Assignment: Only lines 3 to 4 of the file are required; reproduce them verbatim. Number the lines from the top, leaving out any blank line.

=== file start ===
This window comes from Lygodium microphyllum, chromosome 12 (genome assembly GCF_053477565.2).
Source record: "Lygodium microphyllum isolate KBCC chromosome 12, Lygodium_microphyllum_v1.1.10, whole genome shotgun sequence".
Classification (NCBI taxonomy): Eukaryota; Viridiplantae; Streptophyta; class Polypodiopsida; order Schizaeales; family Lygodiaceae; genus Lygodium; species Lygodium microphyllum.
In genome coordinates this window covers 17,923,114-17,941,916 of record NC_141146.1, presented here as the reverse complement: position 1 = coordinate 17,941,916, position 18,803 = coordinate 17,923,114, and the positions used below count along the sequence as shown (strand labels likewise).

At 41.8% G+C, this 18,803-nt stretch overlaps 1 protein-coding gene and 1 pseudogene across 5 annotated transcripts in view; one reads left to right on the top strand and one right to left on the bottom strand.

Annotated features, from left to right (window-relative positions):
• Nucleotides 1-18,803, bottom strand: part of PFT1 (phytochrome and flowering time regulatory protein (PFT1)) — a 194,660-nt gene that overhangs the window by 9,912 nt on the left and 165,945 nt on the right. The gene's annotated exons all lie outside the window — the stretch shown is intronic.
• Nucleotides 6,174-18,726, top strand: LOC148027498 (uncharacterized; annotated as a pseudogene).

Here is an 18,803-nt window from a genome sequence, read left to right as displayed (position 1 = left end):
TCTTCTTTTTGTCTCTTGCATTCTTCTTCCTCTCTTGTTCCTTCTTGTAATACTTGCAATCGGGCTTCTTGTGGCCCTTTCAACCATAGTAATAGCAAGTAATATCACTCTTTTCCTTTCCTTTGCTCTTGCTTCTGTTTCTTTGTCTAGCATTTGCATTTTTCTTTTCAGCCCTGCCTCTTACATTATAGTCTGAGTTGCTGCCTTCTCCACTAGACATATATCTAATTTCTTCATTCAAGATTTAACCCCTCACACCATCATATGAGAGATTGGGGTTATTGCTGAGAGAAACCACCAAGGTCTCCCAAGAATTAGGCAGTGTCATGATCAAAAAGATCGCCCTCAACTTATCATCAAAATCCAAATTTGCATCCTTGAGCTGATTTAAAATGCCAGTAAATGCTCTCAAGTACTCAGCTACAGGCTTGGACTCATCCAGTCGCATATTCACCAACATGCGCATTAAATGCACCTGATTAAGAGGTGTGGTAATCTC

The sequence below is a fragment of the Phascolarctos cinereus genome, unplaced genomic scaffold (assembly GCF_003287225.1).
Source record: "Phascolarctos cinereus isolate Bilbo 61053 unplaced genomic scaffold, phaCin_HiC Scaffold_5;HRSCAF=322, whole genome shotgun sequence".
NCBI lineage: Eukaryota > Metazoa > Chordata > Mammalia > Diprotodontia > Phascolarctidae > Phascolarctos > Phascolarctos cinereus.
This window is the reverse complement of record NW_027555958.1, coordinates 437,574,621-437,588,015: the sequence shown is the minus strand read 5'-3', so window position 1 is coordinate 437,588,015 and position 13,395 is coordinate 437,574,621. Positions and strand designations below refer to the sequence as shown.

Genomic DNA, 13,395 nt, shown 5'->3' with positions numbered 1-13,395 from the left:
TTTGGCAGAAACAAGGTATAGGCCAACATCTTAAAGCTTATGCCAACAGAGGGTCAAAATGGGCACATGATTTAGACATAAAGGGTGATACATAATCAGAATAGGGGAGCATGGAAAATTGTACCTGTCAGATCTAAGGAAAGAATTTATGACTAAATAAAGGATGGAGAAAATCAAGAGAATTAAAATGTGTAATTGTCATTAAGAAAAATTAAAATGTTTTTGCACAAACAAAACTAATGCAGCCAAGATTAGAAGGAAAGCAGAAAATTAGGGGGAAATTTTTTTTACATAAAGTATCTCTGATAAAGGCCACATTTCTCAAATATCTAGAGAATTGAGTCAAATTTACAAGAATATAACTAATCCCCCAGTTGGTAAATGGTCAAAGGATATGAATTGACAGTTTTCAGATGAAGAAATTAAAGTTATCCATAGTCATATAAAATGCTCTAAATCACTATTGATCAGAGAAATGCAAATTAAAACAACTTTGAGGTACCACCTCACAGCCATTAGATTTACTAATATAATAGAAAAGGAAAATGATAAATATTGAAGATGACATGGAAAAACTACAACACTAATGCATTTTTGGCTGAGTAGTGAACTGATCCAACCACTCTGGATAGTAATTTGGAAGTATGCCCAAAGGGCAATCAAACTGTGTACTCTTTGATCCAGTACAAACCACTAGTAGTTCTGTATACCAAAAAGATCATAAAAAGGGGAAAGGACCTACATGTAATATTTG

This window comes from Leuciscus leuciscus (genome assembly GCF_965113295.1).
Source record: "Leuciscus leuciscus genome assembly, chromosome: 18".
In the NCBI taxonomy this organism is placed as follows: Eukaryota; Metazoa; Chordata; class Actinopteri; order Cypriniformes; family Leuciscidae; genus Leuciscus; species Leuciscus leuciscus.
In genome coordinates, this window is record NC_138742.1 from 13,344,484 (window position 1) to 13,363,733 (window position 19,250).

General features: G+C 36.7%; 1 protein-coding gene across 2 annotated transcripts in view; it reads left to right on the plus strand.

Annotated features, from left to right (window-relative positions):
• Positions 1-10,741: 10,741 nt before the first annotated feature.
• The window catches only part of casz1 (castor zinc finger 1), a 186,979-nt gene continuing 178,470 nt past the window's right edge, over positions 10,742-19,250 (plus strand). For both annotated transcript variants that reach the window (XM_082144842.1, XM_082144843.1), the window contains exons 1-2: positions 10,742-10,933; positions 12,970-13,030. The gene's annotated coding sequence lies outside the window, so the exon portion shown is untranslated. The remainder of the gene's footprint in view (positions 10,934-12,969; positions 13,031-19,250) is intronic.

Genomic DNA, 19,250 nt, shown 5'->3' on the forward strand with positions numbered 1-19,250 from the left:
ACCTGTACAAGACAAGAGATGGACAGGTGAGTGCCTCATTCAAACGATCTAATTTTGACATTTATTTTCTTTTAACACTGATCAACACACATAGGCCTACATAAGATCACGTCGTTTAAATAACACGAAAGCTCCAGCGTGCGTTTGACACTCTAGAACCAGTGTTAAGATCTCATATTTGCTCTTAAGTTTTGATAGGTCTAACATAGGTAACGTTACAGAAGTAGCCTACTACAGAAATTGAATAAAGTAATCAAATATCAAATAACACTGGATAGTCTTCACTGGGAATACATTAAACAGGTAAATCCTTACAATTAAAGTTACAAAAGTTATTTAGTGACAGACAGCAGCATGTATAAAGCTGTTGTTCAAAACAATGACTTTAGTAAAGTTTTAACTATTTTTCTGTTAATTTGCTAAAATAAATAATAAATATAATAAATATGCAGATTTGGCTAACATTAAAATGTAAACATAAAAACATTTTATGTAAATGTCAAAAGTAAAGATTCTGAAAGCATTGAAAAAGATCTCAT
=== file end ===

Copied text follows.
Classification (NCBI taxonomy): Eukaryota; Viridiplantae; Streptophyta; class Polypodiopsida; order Schizaeales; family Lygodiaceae; genus Lygodium; species Lygodium microphyllum.
In genome coordinates this window covers 17,923,114-17,941,916 of record NC_141146.1, presented here as the reverse complement: position 1 = coordinate 17,941,916, position 18,803 = coordinate 17,923,114, and the positions used below count along the sequence as shown (strand labels likewise).